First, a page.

The Secretary at War will provide for your journey back, and your father Governor Hull will be glad to see you on your way. He will always give good advice to your nation in my name, and will guide them in the paths of peace and friendship with all men.


January 9, 1809. To the Deputies of the Cherokee Upper Towns :

My Children, I have maturely considered the speeches you have delivered me, and will now give you answers to the several matters they contain.

You inform me of your anxious desires to engage in the industrious pursuits of agriculture and civilized life. That finding it impracticable to induce the nation at large to join in this, you wish a line of separation to be established between the upper and lower towns, so as to include all the waters of the Hiwassee in your part, and that having thus contracted your society within narrower limits, you propose within these to begin the establishment of fixed laws and of regular government. You say that the lower towns are satisfied with the division you propose ; and on these several matters you ask my advice and aid.

With respect to the line of division between yourselves and the lower towns, it must rest on the joint consent of both parties. The one you propose seems moderate, reasonable, and well defined. We are willing to recognize those on each side of that line as distinct societies, and if our aid shall be necessary to mark it more plainly than nature has done, you shall have it. I think with you, that on this reduced scale it will be more easy for you to introduce the regular administration of laws.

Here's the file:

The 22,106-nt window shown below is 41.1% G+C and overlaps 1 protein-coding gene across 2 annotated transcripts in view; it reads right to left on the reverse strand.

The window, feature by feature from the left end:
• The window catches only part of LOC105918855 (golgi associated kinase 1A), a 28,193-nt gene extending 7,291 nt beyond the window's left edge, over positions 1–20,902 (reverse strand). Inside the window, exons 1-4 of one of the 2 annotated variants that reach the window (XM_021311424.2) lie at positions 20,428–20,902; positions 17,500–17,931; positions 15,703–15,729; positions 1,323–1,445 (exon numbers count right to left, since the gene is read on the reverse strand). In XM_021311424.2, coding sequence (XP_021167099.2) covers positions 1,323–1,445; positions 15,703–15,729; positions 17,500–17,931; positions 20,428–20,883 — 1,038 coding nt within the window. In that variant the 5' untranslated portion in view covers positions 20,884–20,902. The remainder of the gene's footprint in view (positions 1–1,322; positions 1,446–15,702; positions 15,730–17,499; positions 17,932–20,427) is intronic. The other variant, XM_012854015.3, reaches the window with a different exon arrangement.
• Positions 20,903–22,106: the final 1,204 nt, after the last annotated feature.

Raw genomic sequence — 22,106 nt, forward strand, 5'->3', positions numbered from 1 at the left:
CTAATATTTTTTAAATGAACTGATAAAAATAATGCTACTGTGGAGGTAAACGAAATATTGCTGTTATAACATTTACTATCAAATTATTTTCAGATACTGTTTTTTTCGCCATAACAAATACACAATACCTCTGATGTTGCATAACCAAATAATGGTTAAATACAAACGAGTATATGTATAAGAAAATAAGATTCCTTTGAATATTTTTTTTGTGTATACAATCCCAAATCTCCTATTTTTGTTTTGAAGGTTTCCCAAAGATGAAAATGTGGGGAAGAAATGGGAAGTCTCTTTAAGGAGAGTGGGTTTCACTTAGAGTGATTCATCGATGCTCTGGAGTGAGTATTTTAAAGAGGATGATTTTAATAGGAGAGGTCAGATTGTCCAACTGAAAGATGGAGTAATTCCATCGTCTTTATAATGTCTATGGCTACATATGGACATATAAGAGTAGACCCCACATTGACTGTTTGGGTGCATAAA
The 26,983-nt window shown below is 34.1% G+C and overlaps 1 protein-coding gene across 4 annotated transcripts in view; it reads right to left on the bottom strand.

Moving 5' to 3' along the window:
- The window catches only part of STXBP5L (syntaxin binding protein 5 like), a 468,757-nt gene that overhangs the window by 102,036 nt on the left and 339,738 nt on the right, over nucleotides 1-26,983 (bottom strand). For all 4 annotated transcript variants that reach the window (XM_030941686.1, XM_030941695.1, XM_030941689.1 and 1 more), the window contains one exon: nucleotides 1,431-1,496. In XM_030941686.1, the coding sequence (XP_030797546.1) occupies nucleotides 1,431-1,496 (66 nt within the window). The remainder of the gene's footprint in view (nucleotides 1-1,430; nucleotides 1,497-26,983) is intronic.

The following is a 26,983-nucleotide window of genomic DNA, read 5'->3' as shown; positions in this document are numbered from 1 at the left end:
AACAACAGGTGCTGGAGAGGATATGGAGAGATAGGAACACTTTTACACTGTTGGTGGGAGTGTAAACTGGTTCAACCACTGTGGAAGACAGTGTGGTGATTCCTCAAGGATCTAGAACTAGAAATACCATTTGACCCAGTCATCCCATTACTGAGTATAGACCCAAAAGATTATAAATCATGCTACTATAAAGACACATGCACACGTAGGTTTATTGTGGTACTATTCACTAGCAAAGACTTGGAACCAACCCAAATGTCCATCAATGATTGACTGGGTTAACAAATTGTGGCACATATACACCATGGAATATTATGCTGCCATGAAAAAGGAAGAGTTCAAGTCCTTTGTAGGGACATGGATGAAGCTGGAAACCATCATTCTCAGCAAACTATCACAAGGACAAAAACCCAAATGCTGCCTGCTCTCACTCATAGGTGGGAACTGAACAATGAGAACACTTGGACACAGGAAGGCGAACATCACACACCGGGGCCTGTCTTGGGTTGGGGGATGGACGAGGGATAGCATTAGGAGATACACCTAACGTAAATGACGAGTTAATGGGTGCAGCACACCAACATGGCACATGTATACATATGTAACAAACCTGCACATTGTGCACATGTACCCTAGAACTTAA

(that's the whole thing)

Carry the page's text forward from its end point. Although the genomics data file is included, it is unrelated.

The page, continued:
In proceeding to the establishment of laws, you wish to adopt them from ours, and such only for the present as suit your present condition; chiefly, indeed, those for the punishment of crimes, and the protection of property. But who is to determine which of our laws suit your condition, and shall be in force with you? All of you being equally free, no one has a right to say what shall be law for the others. Our way is to put these questions to the vote, and to consider that as law for which the majority votes. The fool has as great a right to express his opinion by vote as the wise, because he is equally free, and equally master of himself. But as it would be inconvenient for all your men to meet in one place, would it not be better for

every town to do as we do, that is to say, choose by the vote of the majority of the town and of the country people nearer to that than to any other town, one, two, three, or more, according to the size of the town, of those whom each voter thinks the wisest and honestest men of their place, and let these meet together and agree which of our laws suit them. But these men know nothing of our laws; how then can they know which to adopt. Let them as